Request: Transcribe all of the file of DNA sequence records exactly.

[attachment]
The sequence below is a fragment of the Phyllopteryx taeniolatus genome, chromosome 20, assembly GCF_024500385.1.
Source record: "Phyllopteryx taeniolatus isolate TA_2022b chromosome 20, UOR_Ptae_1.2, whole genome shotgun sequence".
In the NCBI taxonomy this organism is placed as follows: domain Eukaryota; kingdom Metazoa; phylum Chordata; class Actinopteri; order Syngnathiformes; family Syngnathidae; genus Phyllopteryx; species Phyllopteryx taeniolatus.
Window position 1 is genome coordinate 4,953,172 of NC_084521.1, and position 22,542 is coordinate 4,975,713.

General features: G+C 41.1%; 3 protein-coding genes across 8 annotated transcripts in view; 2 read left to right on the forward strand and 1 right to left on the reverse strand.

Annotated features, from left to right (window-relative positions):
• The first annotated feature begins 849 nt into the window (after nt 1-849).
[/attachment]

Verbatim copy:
The sequence below is a fragment of the Phyllopteryx taeniolatus genome, chromosome 20, assembly GCF_024500385.1.
Source record: "Phyllopteryx taeniolatus isolate TA_2022b chromosome 20, UOR_Ptae_1.2, whole genome shotgun sequence".
In the NCBI taxonomy this organism is placed as follows: domain Eukaryota; kingdom Metazoa; phylum Chordata; class Actinopteri; order Syngnathiformes; family Syngnathidae; genus Phyllopteryx; species Phyllopteryx taeniolatus.
Window position 1 is genome coordinate 4,953,172 of NC_084521.1, and position 22,542 is coordinate 4,975,713.

General features: G+C 41.1%; 3 protein-coding genes across 8 annotated transcripts in view; 2 read left to right on the forward strand and 1 right to left on the reverse strand.

Annotated features, from left to right (window-relative positions):
• The first annotated feature begins 849 nt into the window (after nt 1-849).